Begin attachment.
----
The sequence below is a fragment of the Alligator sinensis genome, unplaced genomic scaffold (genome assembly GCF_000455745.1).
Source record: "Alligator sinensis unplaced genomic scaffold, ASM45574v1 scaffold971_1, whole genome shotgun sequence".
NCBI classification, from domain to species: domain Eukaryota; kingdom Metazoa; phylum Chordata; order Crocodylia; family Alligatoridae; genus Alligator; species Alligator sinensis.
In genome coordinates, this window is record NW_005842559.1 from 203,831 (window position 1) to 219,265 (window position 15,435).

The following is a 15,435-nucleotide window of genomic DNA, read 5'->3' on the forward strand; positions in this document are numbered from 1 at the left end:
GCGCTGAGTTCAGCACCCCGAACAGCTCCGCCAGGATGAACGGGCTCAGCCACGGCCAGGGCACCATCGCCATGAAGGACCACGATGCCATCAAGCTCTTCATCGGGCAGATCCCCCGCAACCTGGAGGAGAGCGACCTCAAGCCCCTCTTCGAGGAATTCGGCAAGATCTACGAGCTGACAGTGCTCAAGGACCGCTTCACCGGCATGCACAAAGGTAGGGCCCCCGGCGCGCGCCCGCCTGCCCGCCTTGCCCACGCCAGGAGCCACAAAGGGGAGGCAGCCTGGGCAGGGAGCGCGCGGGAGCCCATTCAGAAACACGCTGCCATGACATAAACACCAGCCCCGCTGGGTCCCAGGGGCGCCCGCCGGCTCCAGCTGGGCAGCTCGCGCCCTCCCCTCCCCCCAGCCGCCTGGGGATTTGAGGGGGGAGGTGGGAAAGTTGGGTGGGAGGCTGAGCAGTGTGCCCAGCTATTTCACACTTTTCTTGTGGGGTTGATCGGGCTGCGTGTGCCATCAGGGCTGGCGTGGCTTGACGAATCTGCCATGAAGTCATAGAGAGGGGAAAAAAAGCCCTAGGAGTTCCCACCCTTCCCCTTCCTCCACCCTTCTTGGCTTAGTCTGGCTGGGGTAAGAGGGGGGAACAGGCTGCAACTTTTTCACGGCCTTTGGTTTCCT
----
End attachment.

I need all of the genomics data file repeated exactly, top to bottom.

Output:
The sequence below is a fragment of the Alligator sinensis genome, unplaced genomic scaffold (genome assembly GCF_000455745.1).
Source record: "Alligator sinensis unplaced genomic scaffold, ASM45574v1 scaffold971_1, whole genome shotgun sequence".
NCBI classification, from domain to species: domain Eukaryota; kingdom Metazoa; phylum Chordata; order Crocodylia; family Alligatoridae; genus Alligator; species Alligator sinensis.
In genome coordinates, this window is record NW_005842559.1 from 203,831 (window position 1) to 219,265 (window position 15,435).

The following is a 15,435-nucleotide window of genomic DNA, read 5'->3' on the forward strand; positions in this document are numbered from 1 at the left end:
GCGCTGAGTTCAGCACCCCGAACAGCTCCGCCAGGATGAACGGGCTCAGCCACGGCCAGGGCACCATCGCCATGAAGGACCACGATGCCATCAAGCTCTTCATCGGGCAGATCCCCCGCAACCTGGAGGAGAGCGACCTCAAGCCCCTCTTCGAGGAATTCGGCAAGATCTACGAGCTGACAGTGCTCAAGGACCGCTTCACCGGCATGCACAAAGGTAGGGCCCCCGGCGCGCGCCCGCCTGCCCGCCTTGCCCACGCCAGGAGCCACAAAGGGGAGGCAGCCTGGGCAGGGAGCGCGCGGGAGCCCATTCAGAAACACGCTGCCATGACATAAACACCAGCCCCGCTGGGTCCCAGGGGCGCCCGCCGGCTCCAGCTGGGCAGCTCGCGCCCTCCCCTCCCCCCAGCCGCCTGGGGATTTGAGGGGGGAGGTGGGAAAGTTGGGTGGGAGGCTGAGCAGTGTGCCCAGCTATTTCACACTTTTCTTGTGGGGTTGATCGGGCTGCGTGTGCCATCAGGGCTGGCGTGGCTTGACGAATCTGCCATGAAGTCATAGAGAGGGGAAAAAAAGCCCTAGGAGTTCCCACCCTTCCCCTTCCTCCACCCTTCTTGGCTTAGTCTGGCTGGGGTAAGAGGGGGGAACAGGCTGCAACTTTTTCACGGCCTTTGGTTTCCT